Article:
By Eugene Buchanan
The backcountry skiing market isn’t the only winter outdoors segment seeing a huge boom this year. COVID-19 and resort restrictions have also fueled a surge in demand for snowshoes, affording consumers another way to enjoy Old Man Winter.
According to the most recent numbers from the Snowsports Industries Association, more than 3.7 million snowshoeing participants take to winter trails in the U.S. every season. This year that number is likely to climb even higher, as newcomers fuel a spike in sales.
“It’s the biggest year we’ve ever had for snowshoes by far,” said Steve Christie, director of sales for K2 Outdoor, whose snowshoe brands include Atlas and Tubbs. “Our snowshoe sales were absolutely nuts in 2020 and continue to be strong in quarter one of 2021.”
Outdoor specialty retailer Evo Gear, which operates five brick & mortar outlets as well as an online platform, is also seeing huge strides in the category. “As far as snowshoes go, we’ve basically sold out of everything we purchased this year,” said manager Steve Osborn. “Similar to backcountry, pretty much everything seems to be flying out the door.”
Online retailer Backcountry.com has also seen snowshoe sales snowball. “We saw significant traction in snowshoes compared to last year,” said hardgoods buyer Alex Quitiquit. “People are looking to get outdoors and snowshoeing has one of the lowest barriers to entry of all winter sports.”
Christie credits the reason to the sport’s inclusivity. “It’s a great activity for the pandemic situation— it’s outside, lets users social distance, and it’s super easy,” he said. “If you can walk, you can snowshoe.”
Other attributes include its exercise value—it reportedly burns calories at a high metabolic rate in the cold (420-1,000 calories/hour, or twice that from walking)—and shallow learning curve. Add the fact that it’s low-impact and inexpensive (no lift ticket required), and it’s easy to justify the growth.
Manufacturers are responding with innovations in everything from weight reduction and materials to designs for flotation, articulation and traction. “Materials continue to play a big role in the design,” said Tanner Dunn, Crescent Moon Snowshoes, whose company makes one of its lines out of EVA running shoe foam. “It’s all about lightweight, flotation and function.”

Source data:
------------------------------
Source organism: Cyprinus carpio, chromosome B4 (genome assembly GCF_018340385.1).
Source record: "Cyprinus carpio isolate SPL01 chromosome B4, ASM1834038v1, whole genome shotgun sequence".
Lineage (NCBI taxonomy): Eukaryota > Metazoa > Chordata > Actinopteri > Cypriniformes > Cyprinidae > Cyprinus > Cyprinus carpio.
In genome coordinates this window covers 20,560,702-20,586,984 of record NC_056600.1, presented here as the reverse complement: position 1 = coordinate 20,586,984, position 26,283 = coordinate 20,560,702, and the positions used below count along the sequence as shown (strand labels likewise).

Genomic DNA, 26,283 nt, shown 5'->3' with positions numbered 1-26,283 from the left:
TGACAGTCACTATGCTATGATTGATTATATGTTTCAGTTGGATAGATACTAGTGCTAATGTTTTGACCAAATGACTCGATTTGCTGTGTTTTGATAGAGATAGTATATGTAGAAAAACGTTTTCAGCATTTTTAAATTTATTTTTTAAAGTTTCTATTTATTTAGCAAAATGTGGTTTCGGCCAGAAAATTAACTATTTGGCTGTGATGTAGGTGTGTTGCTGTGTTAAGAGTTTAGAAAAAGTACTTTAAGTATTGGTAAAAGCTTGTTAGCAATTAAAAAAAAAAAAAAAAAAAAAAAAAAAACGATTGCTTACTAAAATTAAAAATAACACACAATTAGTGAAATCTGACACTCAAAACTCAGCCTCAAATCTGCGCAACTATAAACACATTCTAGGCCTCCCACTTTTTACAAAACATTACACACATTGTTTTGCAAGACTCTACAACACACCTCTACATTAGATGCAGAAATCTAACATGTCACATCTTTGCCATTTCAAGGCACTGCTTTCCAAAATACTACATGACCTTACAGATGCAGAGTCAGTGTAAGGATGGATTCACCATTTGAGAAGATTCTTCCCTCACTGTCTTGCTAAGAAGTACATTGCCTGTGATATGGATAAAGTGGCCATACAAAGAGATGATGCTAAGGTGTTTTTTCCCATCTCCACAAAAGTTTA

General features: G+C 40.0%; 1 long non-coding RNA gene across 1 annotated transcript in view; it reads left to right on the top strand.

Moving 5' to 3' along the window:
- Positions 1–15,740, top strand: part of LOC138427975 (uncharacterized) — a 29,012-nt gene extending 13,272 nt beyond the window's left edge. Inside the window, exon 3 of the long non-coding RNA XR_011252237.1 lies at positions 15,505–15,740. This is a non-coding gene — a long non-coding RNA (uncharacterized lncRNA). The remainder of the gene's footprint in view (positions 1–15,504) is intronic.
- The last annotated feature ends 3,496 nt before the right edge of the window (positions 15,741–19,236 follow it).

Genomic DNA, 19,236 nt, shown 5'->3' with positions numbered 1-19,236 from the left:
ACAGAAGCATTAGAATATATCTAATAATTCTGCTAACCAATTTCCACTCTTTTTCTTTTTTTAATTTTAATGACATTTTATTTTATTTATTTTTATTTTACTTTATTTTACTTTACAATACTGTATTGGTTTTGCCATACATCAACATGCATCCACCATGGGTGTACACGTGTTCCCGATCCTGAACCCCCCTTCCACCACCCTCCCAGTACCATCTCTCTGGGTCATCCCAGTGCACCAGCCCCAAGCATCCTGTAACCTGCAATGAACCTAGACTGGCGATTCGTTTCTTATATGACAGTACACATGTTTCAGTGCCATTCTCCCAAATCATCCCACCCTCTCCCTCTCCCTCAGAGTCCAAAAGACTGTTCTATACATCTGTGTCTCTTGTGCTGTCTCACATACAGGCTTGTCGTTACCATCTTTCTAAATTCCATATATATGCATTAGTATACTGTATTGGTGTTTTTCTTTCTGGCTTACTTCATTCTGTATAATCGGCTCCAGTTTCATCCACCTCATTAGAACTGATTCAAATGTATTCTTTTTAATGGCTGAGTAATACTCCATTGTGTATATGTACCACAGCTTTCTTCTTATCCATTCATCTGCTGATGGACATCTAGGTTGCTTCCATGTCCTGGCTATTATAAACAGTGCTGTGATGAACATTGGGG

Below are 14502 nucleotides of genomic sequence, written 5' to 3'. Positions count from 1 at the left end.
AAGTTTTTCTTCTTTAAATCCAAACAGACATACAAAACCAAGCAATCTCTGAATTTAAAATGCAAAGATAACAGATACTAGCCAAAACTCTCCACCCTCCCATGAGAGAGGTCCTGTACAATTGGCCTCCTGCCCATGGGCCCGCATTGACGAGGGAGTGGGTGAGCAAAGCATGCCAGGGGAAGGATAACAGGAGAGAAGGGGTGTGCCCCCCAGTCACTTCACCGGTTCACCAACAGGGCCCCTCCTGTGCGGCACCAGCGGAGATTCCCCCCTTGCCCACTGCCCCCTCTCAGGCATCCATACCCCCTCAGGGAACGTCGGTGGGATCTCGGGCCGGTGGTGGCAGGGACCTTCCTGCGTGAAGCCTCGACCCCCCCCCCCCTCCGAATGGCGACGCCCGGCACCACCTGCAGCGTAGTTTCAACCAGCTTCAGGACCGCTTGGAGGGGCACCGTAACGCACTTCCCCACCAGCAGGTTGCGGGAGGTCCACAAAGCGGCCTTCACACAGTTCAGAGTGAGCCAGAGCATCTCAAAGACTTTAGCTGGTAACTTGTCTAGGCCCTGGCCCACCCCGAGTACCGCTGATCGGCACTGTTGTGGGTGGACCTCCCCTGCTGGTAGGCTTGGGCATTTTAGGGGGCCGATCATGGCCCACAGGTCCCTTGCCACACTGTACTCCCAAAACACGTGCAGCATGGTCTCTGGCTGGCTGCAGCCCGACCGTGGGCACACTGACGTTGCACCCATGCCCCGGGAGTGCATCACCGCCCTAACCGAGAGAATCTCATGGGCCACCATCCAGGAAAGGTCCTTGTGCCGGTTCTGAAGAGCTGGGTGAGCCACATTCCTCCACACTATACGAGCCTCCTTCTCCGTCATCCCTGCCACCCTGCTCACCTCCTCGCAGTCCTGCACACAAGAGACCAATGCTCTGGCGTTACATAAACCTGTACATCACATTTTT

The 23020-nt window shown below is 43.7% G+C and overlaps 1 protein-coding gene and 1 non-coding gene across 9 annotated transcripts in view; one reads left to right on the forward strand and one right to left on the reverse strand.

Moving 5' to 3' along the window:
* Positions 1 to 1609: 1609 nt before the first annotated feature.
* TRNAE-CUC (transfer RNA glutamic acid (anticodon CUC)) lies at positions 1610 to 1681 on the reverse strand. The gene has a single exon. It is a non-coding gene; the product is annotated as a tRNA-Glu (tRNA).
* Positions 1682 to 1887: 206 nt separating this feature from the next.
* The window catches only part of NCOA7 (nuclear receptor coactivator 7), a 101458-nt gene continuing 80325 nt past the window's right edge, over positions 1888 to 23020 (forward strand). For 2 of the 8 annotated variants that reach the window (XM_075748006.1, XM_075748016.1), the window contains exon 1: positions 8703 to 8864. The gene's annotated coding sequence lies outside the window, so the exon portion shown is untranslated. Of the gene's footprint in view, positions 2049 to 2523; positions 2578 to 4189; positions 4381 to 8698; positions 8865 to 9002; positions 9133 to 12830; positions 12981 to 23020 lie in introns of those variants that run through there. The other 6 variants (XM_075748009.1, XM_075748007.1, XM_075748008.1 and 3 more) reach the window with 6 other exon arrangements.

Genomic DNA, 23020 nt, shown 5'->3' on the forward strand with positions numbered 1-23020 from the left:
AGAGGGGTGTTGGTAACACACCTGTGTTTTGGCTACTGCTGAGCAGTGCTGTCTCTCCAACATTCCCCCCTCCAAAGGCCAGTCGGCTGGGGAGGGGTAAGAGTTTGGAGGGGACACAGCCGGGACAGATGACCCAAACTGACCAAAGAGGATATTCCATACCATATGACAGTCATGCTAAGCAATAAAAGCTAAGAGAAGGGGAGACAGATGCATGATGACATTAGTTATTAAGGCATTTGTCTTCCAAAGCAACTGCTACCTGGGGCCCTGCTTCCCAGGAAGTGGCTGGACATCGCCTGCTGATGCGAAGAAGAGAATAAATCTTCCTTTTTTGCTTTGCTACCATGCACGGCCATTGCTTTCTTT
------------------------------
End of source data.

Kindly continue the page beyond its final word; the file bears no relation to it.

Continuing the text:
Enhanced traction capabilities also continue to drive the market, with new crampon-like solutions spearheading different designs for different uses. Bindings are also improving, accommodating everything from ankle-length winter hiking boots to beefier snow boots.
“It’s proved to be the perfect winter pastime for the pandemic,” said Christie. “We can’t keep them in stock.”
›Crescent Moon Snowshoes | Crescent Moon Gold 10/Eva
Crescent Moon’s Gold 10 comes with bigger bindings, more traction and more surface area (a 32″x10″ teardrop shape for float), as well as traversing claws and stainless steel teeth for traction. As an affordable entry-level option, the foam EVA, inspired by Hoka running shoes, is lightweight and the only snowshoe made of expandable polymer (running shoe foam), making it durable and recyclable. Upgrades include ice-spikes for traction, footbed modifications and a reconfigured harness binding. For more product information, go here.
›Atlas Snowshoes | Atlas Helium
With anodized traction rails and its new Wrapp MTN binding, the Helium from Atlas features a snow-shedding, composite, all-mountain deck for weight savings, while its new MTN crampon provides confidence on the ice. Aiding grip is an aft tang creating 360-degree engagement around the foot, with the Wrapp binding and BOA fit system keeping feet secure; twist the dial for extra precision when the terrain gets technical. For more product information, go here.
›Tubbs Snowshoes | Tubbs Snowball Youth
Retailers catering to kids should consider the new Youth snowshoe from Tubbs, using a QuickLock binding with a tightening and locking buckle that makes egress quick. It also offers traction for keeping up with the family. For more product information, go here.
›TSL Outdoor | TSL Hyperflex Racing
For customers into running and racing on snowshoes comes the TSL Hyperflex Racing. With a streamlined design, the combined weight of both shoes is just 1 lb. 7 oz. What they lack in flotation in deep powder, the minimalist frame makes up for in traction on packed snow. For more product information, go here.
›MSR Gear | MSR Lightning Ascent
Weighing 4 lbs. 5 oz. per pair, the Lighting Ascent is an all-arounder combining traction and float in a comfortable, versatile package. With a steel frame and nylon decking, it’s light and maneuverable for all conditions, with a length-of-rail crampon system for traction. Available in 22-, 25- and 30-inch, it comes with a mesh binding to keep feet secure. For more product information, go here.
Photos courtesy K2 Sports, Crescent Moon Snowshoes, Atlas Snowshoes